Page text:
1. Jan Magnusson – Antithesis of a Ron driver
        Heikki Kovaleinen – was never given a fair whack, the word fuel correction comes to mind
        Sergio Perez – too young
        Kevin Magnusson – wrong place wrong time
        Stoffel van Doorne – Mr Nice Guy

    4. Elephant in the room this one. Pretty much no driver on the grid had Alonso’s grit. Lewis, as good as he is, would not push, on track anyway, as much as Freddie has in a lemon. There’s a very valid argument that you win off the track as much as you win on it but that’s not what we are talking about. To suggest Stoffel went backwards is just suggesting human beings go backwards. Alonso pretty much fought every corner, every metre for his whole career. Stoffel couldn’t, nor could most.

      McLaren can summon the ghosts of Fangio & Clark but until the car is quick, they are doing that stuff in the wind that makes your trousers wet.

      1. I’d love to see Lewis in an absolute lemon..just to see how he reacts.

        1. He was, the 2010 or was it 2011 McLaren with its octopus exhaust was qualifying 16th/17th at the start of the season. It was winning by the end

          1. That’s only because McLaren were slow in realising the benefits of out washing air using.the front wing end plates (what they are trying to ban now). As soon as they started utilising the end plates the McLaren was competitive.

    5. It is a great shame talent like Vandoorne is leaving F1 and I hate to see him go. But the truth remains that he did not really deliver…

      1. @gpfacts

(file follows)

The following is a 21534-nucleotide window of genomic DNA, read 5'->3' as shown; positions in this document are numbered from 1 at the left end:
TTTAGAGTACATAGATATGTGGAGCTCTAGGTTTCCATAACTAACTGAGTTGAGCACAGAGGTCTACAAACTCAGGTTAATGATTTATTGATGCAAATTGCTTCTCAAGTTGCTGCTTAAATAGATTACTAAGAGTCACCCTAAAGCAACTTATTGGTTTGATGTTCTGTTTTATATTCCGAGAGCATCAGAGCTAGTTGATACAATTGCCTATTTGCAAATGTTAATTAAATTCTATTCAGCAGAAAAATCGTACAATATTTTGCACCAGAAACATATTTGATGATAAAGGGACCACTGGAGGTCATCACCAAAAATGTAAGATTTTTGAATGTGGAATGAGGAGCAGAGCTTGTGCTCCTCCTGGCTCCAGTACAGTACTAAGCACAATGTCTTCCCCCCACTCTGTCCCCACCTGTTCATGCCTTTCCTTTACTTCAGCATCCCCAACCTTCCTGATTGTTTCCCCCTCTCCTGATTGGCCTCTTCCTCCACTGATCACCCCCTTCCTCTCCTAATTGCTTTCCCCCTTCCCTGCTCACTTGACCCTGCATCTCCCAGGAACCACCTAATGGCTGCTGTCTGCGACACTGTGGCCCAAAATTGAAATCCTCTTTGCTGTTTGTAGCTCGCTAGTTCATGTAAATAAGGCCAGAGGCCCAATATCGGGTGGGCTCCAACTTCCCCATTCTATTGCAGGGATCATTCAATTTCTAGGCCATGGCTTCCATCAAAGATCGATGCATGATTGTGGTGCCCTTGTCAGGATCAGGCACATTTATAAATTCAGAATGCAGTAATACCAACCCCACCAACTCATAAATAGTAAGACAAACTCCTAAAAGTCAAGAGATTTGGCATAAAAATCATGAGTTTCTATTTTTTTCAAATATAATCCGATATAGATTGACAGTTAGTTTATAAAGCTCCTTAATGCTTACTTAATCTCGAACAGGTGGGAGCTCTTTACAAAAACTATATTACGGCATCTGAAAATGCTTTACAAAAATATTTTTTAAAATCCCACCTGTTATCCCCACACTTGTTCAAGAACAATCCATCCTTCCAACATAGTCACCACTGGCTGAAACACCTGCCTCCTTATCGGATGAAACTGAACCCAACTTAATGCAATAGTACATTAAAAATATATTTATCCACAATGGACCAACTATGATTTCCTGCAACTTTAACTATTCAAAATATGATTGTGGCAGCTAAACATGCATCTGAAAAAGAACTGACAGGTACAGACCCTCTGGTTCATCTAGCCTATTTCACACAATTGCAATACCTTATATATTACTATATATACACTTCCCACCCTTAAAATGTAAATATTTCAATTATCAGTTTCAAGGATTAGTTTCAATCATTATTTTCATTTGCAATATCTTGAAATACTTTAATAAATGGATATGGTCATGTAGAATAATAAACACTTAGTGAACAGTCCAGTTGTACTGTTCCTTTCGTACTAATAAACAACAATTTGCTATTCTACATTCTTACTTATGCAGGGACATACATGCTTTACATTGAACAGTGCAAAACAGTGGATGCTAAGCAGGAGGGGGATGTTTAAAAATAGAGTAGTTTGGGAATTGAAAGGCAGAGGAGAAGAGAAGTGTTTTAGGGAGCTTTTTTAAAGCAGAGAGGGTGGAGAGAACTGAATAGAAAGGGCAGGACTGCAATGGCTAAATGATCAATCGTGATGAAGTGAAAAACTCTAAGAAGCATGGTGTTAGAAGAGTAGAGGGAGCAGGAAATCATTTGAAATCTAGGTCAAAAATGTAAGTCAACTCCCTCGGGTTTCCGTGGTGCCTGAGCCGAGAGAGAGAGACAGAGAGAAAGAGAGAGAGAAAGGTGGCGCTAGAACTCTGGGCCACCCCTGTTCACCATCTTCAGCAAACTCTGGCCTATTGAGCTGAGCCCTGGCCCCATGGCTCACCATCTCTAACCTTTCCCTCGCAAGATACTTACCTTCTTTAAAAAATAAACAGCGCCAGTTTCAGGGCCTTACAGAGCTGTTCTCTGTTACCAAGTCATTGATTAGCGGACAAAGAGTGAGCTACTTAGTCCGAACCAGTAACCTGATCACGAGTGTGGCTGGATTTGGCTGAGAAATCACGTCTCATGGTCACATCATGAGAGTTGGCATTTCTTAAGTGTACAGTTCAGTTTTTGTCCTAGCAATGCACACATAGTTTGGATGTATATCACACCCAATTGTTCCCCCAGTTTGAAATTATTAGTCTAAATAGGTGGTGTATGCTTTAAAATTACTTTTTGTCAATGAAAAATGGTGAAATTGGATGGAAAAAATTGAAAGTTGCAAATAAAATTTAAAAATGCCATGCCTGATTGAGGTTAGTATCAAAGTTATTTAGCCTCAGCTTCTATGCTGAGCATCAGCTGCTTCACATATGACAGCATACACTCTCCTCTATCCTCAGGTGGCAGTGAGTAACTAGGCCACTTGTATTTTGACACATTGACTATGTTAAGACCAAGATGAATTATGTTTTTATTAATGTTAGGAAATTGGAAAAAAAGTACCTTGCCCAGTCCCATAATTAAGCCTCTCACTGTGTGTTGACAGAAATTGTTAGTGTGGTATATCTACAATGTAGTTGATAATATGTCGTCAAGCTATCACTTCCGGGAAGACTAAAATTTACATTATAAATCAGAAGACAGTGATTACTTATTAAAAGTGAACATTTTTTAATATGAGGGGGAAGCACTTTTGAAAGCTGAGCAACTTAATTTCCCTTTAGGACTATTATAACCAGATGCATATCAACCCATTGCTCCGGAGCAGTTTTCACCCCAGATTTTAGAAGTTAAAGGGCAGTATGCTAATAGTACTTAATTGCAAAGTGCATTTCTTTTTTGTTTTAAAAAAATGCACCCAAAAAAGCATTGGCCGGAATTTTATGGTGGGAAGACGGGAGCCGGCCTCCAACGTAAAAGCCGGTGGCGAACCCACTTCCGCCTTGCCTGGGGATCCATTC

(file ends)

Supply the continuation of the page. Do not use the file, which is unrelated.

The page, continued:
Let’s see if he can redeem himself in FE… kind of like how JEV and Di grassi have. Vandoorne did have an impressive qualifying in his debut FE race but it all went wrong for him on raceday.

        1. @todfod apparently they discovered a problem with the power delivery after the race which explains the deficit, as he stated on twitter. So I think he can do pretty well this year in a competitive machinery.

    6. Seems obvious that not having the team constructed and focused around his team-mate (and that team-mate being a journeyman, not an all-time great) will help Norris look better.

    7. When Renault unleash the beast of a new engine and McLaren remember how to put a car together then they’ll be fighting Mercedes for the top step and Sainz will deliver them the trophy! It’s gonna happen, sure as sunrise. Just give them time.

      1. If it happens too soon though, Alonso will be back to reclaim his seat, and given Zak Brown’s worship of him, I can see him giving it to him mid-season.

      2. :) Love the optimism

      3. I’m wondering what’s a bigger ask… Mclaren putting together a stellar car or Renault getting their act together.

        1. Love it COTD material.

    8. I wonder if they used their experience of what went wrong with Kmag and then applied that same for Vandoorne. Now they will apply what went wrong with Vandoorne and apply it on Norris. Eventually, they’ll see what went wrong with Norris and apply it on the next driver’s career they are set to ruin.

      McLaren Racing just seems like one large unsuccessful science experiment to me.

    9. On a side note.. just look at the image of the Mclaren at the start of the article. The left sidepod has a manufacturing defect and doesn’t align perfectly with the chassis to create a streamlined air intake.

      1. If money was no barrier, who would you rather buy a high performance car from: McLaren, Mercedes, Ferrari or Honda? (Or Renault)

        1. Honestly, I’d look at Ferrari and Mclaren as first options. Why?